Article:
Whether or not Travis will continue with Animetal USA is up in the air given his commitments to Judas Priest, who show no sign of slowing down despite the ongoing talk of a final album and tour.
“We’re not sure about Scott because of his commitments to Priest. We may have to have Jon Dette do this next record with us. Scott is still involved and he still wants to be involved; it’s just impossible for him right now. He’s a big part of Animetal USA, but the Priest thing has just taken off. I’m really happy for him. It’s funny because my kids were watching American Idol and I was in kitchen or something, and I heard ‘You’ve Got Another Thing Comin’’ I was thinking ‘Is that Priest on TV?!’ I thought it was a commercial or something. I go in the other room and it was ‘Holy shit! There’s our drummer!’ (laughs). It was awesome.”
Unlike all-star projects assembled by well-meaning label people, Animetal USA wasn’t pieced together via the internet and made to look like a band. According to Vescera there was plenty of personal interaction with Impellitteri, Sarzo and Travis during the making of the album.
“We did it both ways. With me living in Nashville we had to do some things over the phone and the internet, but we did get together and tried to make the album as a band. I’m waiting for the details, but I’m due to fly out to L.A. to work with Chris on pre-production for the next one. We’ve picked the songs we’re going to do; it’s just a matter of arranging them. We want this to be a real band. We like each other and we get along, and we kill live, so it’s all good.”
Keeping in mind that Animetal USA is based on an existing model with a huge catalogue, the songs featured on the debut were metalized years before Vescera and his bandmates came into the picture. It was a question choosing which tracks to record, giving the band a signature sound, and rewriting the lyrics in English.
“We went back and forth with the label on that,” Vescera says of choosing the songs to be recorded. “They delivered a bunch of songs that they liked and we decided which ones we were going to do. Marty Friedman (ex-MEGADETH) actually arranged a lot of the songs on the album. He lives in Japan, he understands the culture, he’s into the anime, so he was involved quite a bit in arranging the original demos. When Chris got the tracks we made our own arrangements from Marty’s original work.”
“I wrote the lyrics. When they first gave me the demos I worked from the translations of the original Japanese text and came up with some cool rock lyrics that kept the meaning of the song. The label wasn’t convinced and told me the lyrics had to be even closer to the originals. I had to go back and rewrite everything. So, they told me which Japanese words had specific meanings and therefore had to stay in the English version of the song. Then we had to go through publishing to get approval because the original songs are huge in Japan.”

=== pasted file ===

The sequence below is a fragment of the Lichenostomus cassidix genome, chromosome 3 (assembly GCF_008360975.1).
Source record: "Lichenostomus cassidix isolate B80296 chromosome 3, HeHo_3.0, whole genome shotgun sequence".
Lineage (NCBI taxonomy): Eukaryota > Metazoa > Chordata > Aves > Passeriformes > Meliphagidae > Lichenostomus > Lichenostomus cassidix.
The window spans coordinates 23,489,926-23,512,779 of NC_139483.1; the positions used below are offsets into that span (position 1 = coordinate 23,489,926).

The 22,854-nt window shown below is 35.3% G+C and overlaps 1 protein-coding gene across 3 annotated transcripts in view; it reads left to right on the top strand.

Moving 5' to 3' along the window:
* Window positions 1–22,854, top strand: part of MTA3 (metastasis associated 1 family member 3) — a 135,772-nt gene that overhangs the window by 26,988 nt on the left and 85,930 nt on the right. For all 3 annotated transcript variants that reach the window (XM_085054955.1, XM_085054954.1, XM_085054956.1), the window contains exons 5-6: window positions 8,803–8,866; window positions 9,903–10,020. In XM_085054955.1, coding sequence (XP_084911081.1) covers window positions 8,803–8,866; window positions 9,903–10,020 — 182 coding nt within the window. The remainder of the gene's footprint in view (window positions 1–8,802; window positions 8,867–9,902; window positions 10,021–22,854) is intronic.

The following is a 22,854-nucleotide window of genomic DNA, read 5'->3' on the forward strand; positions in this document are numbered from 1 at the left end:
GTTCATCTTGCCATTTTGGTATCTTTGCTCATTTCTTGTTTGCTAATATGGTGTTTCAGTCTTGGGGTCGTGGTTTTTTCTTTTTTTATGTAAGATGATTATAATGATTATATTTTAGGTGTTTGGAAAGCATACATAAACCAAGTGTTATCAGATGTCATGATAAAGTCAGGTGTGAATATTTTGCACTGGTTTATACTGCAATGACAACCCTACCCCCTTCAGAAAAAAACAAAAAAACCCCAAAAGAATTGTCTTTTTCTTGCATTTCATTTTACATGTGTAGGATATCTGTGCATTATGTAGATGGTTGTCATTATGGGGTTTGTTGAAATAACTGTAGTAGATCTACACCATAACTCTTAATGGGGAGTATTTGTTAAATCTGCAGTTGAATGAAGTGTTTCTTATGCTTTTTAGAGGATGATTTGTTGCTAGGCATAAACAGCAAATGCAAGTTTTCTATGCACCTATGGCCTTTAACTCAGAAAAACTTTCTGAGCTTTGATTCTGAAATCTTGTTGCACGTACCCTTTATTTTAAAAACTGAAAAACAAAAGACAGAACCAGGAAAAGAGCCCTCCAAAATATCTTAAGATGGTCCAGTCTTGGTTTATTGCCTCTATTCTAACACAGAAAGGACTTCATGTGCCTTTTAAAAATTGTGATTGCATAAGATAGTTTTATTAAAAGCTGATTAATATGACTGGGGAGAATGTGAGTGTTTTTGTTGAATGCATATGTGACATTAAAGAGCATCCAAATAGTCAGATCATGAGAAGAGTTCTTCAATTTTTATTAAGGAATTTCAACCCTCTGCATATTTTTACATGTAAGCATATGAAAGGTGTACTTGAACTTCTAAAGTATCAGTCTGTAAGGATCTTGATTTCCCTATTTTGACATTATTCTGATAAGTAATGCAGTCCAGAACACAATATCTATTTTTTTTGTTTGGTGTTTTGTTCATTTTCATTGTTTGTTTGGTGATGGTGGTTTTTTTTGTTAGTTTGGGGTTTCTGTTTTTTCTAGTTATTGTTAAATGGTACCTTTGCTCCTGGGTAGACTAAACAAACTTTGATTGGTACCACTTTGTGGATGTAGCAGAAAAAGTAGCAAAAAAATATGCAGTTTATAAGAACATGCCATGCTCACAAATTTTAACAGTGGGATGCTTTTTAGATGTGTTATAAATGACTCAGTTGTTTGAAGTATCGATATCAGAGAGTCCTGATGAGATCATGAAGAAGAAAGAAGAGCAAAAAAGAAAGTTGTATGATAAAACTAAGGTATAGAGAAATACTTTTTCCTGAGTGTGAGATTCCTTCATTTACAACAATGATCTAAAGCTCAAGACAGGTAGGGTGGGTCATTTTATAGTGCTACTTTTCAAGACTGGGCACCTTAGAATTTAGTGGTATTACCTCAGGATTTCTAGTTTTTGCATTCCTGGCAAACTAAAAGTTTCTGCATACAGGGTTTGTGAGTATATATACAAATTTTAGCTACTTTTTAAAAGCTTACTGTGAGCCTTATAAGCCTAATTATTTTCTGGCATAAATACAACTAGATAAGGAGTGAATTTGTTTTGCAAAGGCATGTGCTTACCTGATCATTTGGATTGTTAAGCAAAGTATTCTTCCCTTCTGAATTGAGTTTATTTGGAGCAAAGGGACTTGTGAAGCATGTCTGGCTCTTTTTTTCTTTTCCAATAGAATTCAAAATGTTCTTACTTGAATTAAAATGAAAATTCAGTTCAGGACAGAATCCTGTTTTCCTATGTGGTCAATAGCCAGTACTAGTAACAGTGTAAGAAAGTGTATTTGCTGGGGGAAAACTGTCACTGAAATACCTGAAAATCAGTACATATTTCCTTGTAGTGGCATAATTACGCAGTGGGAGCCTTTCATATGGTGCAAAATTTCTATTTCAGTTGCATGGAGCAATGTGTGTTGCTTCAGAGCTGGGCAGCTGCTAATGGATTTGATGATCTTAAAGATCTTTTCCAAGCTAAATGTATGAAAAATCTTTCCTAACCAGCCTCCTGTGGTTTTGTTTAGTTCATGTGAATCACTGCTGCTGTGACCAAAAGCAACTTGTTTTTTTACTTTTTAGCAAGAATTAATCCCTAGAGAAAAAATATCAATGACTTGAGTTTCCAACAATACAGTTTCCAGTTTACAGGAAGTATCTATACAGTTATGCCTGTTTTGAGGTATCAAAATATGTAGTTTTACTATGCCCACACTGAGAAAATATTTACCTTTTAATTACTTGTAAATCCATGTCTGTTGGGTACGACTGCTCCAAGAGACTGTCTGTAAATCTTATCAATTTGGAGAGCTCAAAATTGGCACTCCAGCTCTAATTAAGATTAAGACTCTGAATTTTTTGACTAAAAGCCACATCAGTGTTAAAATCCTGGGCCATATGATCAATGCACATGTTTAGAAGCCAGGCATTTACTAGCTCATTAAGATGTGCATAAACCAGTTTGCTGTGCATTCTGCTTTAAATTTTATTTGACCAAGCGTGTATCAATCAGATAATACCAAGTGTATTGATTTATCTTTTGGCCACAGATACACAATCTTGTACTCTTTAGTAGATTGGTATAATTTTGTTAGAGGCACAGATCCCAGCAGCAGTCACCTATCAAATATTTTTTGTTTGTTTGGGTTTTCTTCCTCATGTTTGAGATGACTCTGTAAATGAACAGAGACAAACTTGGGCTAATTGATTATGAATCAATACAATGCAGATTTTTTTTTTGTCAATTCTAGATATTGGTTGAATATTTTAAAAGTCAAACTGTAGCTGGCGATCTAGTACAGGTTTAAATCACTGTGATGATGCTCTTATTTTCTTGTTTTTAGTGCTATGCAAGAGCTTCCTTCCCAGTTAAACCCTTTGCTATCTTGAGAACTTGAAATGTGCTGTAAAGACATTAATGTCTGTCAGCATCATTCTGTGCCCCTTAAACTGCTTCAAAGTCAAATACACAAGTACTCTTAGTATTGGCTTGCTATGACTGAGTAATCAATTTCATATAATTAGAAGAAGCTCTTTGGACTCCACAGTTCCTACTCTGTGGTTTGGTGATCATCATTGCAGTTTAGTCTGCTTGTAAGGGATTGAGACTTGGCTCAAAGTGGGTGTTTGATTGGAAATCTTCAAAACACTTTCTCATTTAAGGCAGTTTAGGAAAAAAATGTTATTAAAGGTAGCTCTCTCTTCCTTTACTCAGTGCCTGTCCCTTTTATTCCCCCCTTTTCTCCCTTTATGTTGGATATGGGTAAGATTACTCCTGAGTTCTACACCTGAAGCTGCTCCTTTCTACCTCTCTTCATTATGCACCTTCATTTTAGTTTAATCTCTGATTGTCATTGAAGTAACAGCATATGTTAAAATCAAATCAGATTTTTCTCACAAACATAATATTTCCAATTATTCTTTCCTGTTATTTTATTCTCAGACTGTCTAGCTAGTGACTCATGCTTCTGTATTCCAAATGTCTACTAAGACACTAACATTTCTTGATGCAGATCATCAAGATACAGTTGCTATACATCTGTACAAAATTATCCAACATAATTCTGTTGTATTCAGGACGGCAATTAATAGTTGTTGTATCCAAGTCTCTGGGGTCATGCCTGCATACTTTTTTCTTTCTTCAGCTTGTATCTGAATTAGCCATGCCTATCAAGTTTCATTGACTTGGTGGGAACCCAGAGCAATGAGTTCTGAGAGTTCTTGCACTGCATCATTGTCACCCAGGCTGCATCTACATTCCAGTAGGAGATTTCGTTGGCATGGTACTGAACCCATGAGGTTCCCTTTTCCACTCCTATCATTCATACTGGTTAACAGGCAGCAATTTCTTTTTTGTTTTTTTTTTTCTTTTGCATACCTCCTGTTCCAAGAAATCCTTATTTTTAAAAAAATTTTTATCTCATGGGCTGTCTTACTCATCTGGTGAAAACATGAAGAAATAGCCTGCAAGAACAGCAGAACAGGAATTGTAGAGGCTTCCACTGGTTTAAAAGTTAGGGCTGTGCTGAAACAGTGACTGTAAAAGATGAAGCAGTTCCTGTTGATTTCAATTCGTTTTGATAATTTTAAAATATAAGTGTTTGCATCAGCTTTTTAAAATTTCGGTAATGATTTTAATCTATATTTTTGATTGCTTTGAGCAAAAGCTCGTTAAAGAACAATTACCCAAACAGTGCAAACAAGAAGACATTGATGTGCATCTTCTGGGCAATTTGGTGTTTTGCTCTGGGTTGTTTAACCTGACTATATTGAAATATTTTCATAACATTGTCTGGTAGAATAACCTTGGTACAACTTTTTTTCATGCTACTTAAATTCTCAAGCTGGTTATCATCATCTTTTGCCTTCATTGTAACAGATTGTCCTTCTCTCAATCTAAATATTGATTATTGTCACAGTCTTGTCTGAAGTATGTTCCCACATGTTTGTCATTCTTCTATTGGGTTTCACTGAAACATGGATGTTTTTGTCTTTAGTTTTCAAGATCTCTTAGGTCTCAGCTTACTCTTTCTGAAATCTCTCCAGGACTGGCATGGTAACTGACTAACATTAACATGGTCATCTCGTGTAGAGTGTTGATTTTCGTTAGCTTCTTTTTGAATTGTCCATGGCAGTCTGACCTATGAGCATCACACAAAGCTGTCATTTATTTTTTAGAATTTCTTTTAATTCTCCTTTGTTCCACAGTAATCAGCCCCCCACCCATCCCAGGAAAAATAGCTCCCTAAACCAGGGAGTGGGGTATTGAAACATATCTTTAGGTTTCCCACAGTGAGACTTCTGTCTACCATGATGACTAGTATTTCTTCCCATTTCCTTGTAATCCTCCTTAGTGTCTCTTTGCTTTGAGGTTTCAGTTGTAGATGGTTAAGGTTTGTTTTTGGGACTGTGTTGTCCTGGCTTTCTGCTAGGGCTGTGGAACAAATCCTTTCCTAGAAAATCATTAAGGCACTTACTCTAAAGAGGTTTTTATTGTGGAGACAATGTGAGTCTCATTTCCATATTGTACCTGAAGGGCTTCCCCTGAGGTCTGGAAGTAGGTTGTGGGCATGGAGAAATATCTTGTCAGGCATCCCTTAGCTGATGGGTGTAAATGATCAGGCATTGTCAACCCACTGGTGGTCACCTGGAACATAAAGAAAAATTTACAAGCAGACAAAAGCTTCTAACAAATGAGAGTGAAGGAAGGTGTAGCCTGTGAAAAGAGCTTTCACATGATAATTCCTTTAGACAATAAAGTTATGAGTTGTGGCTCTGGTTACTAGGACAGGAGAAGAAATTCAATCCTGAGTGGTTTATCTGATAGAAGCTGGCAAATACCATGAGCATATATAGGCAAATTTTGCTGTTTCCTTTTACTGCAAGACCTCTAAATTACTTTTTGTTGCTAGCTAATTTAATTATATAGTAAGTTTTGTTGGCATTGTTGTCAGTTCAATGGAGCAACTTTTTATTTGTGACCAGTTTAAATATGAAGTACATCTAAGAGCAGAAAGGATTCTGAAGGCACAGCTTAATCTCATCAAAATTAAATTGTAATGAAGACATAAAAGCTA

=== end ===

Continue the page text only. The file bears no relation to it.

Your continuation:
Meaning that Vescera was resigned to penning lyrics that he normally wouldn’t sing. All in the name of cartoon culture.
“It’s a little funny. People have asked me about that before and I tell them it’s the first time I’ve ever written lyrics about a high school baseball player (laughs). It is a little odd, especially because I come from doing darker stuff like the new Obsession record. But, even as I’m getting that done I’m singing about a rocket punch, a battleship, black castles…”
Animetal USA also keeps alive the original Animetal tradition of inserting snippets of classic metal anthems into their song arrangements. The debut album offers up several of these surprises in the form of tidbits of RUSH, ACCEPT and IRON MAIDEN thrown into the mix.
“That was the label’s idea,” says Vescera. “They thought it would be a great idea and they were right; the kids go apeshit when we play that stuff. There were other bits and pieces that we wanted to put on the album, but we couldn’t get clearance on them. We actually had ‘Rock You Like A Hurricane’ at the front of one song, but it just wouldn’t work so we had to pull it out. We also had a piece of ‘Paranoid’ in there but we had to pull it. There was a lot more than that, so maybe they’ll make the second record.”
A second record that, if all goes well, will see Animetal USA hit the touring circuit outside Japan. The success of the debut pretty much guarantees the follow-up will go over a storm.
“They definitely want to build this up and into the rest of the world. There’s been some talk about us doing some international anime conventions in the States, France, South America, all over the place. We wouldn’t mind touring as long as it makes sense. We were thinking about doing some of the European metal festivals next year, but we decided to hold off and let this build a little bit more. We’re actually going in to start another record. The record company wants us to do headlining shows, so we really need the material to cover it.”
Photos used with exclusive permission of Masumi Kojima and Sony Music Japan.